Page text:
At the University of California at San Diego, bioengineers have created microscopic robots that entered the pneumonia-infected lungs of mice and cleared out the disease-causing bacteria.

The researchers encapsulated antibiotics in nano-scale, biodegradable polymer particles coated with the membranes of white blood cells. Then they attached the particles to algae.

Pneumonia causes the lungs to fill with fluid. As the algae swam around in the fluid, the white blood cell membranes neutralized inflammation caused by pneumonia bacteria.

The nanoparticles then degraded, releasing antibiotics that directly killed hostile bugs.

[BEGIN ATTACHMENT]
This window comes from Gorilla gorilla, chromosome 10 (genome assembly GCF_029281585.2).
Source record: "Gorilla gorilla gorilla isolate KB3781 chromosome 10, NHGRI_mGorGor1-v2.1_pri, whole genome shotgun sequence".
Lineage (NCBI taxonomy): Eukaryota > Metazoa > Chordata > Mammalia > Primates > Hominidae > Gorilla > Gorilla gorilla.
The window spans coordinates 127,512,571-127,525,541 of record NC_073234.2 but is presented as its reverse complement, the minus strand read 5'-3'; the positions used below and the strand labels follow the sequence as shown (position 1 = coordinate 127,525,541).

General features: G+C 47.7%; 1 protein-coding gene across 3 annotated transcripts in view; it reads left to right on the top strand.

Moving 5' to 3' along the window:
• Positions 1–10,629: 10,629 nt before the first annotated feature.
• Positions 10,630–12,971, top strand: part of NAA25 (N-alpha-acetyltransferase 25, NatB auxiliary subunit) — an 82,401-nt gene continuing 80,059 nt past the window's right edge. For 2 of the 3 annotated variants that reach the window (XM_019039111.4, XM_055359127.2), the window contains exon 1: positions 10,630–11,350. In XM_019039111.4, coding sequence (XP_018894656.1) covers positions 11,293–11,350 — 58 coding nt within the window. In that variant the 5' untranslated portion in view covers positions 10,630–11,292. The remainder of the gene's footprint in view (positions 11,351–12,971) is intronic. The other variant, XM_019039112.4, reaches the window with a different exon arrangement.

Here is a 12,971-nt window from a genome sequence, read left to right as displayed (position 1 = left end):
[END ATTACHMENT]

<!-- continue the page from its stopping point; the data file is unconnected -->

The algae and their cargo particles weren’t attacked by the lungs’ immune system and remained active for more than two days, allowing them to burrow into the lungs’ deep tissues and clear out a larger proportion of the infection.

In tests, all of the infected mice who were treated cleared their pneumonia within a week and survived longer than 30 days, while the infected mice in an untreated group died within three days.

The novel method cured the mice using a dose of antibiotics 300 times less than a standard IV antibiotic drip would have been needed—a crucial gain at a time when overuse of antibiotics has become an epidemic in itself. 

TRENDPOST: Antibiotic drips and injections diffuse the drugs throughout the body. As a result, often only a fraction of the medicine gets where it really needs to go.

Mobile nanorobots that target drugs more precisely are becoming an increasingly common means of treating not only infections, but cancer and other forms of invasion.

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